Thales, Anaximander, and Anaximenes (sixth century B.C.E.)—all from Miletus—are often identified as the earliest Greek philosophers and cosmologists. This identification is partly due to Aristotle (384–322 B.C.E.), who presented them as "fore-runners" for his own physical theories. Aristotle is also the main source for their work, so his accounts must be treated with care as they are frequently colored by his theories. More generally, because so little is known about them, the Milesians have proved a malleable material to later thinkers in search of a Greek origin for their discipline.
The Milesians dealt both with natural phenomena, such as earthquakes and lightning, and with the structure of the cosmos, for instance how the earth is supported. Their explanations refer to the physical properties of things, but often rely on reasoning rather than observation. Thales supposedly argued that the earth is supported by water, while Anaximander stated that the earth rests in the middle of the cosmos, because it has no more reason to go in one direction than another. Aristotle identified a fundamental physical entity in each of the thinkers' theories: water, the boundless, and air, respectively. It is unlikely, however, that all the Milesians used these entities as material building blocks of the cosmos in the way that Aristotle envisaged.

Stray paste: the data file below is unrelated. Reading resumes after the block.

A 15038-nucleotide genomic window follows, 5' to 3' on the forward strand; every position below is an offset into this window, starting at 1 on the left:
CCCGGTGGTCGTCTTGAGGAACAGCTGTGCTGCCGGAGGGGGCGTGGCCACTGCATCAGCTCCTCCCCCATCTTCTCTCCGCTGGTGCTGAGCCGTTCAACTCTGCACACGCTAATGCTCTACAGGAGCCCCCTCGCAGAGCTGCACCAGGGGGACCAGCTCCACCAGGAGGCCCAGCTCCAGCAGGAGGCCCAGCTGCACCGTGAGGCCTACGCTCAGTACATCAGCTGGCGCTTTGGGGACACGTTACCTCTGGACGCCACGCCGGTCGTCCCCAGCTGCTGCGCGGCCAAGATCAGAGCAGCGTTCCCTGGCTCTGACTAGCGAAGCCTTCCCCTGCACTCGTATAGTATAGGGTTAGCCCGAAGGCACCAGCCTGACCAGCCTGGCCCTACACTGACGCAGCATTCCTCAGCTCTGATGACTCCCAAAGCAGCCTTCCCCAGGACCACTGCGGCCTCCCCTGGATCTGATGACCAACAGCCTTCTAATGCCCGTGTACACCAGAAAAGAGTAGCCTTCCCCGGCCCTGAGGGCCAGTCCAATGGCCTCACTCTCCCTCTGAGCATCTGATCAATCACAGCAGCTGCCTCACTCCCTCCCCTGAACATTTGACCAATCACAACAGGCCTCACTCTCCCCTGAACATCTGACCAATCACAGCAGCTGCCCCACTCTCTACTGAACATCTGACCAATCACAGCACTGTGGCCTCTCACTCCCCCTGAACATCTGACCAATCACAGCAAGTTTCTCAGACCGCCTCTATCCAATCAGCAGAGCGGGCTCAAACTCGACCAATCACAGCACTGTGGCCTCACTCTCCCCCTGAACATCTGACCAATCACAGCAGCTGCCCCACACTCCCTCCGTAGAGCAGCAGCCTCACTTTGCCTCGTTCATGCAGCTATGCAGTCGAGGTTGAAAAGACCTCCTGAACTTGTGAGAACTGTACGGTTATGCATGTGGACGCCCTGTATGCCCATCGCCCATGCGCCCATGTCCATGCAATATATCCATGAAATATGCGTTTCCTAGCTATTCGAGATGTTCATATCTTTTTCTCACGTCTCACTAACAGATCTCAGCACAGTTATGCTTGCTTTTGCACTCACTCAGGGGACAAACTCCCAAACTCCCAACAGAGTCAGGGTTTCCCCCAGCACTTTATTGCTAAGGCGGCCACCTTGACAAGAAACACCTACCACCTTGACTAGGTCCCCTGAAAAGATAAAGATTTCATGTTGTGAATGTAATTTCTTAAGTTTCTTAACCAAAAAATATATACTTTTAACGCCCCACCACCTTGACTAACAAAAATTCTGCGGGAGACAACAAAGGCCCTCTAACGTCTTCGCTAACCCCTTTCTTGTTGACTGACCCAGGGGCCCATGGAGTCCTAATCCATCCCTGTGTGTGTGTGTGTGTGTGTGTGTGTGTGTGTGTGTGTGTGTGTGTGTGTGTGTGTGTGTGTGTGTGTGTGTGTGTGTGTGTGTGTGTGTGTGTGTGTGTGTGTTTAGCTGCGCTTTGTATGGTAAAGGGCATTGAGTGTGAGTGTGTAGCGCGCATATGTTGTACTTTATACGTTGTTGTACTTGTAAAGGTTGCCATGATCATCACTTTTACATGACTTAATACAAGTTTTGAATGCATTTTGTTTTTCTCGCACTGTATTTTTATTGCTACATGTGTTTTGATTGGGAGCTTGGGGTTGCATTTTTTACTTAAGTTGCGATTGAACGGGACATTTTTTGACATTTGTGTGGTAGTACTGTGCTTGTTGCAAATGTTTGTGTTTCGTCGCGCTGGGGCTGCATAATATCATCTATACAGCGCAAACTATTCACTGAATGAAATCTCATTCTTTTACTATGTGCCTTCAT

The theories of the Milesians are often contrasted with mythological accounts found in Hesiod and Homer. However, while the Milesians do not refer to actions of the gods in their cosmologies, their theories owe much to earlier Greek and near-Eastern myths and their explanations are speculative.
The Milesians were followed by an array of thinkers criticizing and developing their thoughts. Among these were the Atomists, who argued for an infinte cosmos consisting of atoms and the void, and governed only by material interaction.